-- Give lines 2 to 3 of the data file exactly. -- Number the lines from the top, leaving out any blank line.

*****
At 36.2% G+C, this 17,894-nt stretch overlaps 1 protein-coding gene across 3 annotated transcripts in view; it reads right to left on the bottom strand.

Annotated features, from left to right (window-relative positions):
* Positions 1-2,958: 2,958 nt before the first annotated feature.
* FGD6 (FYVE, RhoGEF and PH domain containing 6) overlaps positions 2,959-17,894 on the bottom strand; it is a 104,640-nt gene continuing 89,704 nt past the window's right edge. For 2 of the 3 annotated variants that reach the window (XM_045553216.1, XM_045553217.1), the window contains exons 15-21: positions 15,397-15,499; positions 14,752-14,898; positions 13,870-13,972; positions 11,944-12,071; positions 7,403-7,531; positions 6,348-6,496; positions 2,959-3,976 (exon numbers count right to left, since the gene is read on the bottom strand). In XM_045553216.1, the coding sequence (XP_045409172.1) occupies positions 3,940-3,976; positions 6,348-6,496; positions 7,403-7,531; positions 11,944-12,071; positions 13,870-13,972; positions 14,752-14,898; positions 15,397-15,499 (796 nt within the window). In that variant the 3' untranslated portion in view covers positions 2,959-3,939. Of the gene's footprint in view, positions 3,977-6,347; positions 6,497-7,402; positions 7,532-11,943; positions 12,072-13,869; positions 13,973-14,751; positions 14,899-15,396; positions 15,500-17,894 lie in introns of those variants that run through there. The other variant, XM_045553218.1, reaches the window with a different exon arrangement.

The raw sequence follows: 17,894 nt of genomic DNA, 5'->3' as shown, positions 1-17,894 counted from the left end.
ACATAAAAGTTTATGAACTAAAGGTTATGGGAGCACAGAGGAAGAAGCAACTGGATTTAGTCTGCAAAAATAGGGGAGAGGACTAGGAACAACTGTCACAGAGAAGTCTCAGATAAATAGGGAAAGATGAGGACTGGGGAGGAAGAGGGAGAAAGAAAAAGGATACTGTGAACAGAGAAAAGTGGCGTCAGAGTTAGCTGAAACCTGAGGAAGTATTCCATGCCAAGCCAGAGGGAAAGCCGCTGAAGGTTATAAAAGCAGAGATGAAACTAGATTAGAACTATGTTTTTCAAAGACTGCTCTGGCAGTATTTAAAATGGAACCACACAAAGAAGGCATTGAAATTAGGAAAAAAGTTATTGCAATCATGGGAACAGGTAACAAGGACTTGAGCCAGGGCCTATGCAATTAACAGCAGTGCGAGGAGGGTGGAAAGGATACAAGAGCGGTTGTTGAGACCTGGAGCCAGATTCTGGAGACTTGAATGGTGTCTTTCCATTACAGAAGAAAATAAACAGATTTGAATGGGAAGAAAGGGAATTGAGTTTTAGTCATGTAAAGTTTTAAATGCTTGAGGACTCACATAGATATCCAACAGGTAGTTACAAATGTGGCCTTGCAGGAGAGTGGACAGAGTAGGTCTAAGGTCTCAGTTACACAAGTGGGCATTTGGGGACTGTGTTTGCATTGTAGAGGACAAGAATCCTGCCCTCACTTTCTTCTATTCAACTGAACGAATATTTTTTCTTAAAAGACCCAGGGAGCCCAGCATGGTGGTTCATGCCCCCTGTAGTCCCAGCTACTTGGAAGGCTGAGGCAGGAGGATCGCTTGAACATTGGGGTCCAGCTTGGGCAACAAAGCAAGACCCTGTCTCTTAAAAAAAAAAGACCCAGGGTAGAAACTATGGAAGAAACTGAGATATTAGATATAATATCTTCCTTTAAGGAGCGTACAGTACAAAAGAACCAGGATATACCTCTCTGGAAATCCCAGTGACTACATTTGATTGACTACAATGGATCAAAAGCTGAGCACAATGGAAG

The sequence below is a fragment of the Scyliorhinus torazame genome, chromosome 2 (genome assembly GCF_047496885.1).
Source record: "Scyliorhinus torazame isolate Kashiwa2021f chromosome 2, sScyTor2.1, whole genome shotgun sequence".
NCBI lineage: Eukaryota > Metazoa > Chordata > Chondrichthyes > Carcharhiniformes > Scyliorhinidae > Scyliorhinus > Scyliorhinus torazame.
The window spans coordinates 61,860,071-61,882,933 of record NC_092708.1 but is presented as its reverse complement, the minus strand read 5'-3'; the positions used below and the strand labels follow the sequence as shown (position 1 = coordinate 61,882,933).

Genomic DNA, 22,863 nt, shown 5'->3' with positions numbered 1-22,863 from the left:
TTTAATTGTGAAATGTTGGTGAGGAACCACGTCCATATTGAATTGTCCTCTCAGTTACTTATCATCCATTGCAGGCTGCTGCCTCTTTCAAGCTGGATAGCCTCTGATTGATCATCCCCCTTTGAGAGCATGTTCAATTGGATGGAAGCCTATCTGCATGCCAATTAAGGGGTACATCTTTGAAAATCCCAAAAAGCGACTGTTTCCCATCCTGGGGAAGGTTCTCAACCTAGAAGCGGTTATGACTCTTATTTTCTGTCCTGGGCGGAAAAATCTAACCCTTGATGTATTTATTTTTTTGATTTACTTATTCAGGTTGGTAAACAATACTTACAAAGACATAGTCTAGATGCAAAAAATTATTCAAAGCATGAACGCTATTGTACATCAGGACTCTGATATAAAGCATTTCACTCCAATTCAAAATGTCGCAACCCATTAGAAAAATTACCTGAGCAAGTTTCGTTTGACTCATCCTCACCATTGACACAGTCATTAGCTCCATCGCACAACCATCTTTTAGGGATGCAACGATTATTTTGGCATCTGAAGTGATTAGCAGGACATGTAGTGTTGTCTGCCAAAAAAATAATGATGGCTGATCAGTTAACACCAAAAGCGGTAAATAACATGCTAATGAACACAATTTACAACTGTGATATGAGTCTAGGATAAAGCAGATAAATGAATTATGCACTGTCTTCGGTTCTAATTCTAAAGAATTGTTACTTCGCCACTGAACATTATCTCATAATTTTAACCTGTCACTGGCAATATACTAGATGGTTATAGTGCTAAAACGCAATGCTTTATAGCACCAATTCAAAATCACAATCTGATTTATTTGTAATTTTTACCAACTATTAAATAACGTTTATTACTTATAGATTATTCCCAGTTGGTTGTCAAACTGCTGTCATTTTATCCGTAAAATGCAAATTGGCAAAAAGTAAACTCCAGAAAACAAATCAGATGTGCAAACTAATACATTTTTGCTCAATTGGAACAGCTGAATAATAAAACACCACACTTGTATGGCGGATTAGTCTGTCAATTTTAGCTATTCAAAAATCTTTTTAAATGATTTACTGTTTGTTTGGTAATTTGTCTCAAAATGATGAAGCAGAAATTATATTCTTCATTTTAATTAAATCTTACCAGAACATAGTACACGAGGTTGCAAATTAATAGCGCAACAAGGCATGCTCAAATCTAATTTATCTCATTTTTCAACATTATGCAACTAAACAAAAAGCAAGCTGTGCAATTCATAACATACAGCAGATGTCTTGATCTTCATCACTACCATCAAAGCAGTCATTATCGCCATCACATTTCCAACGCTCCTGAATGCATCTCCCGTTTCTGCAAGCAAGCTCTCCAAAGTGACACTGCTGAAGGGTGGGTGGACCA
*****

Annotated features, from left to right (window-relative positions):
* Positions 1-2,958: 2,958 nt before the first annotated feature.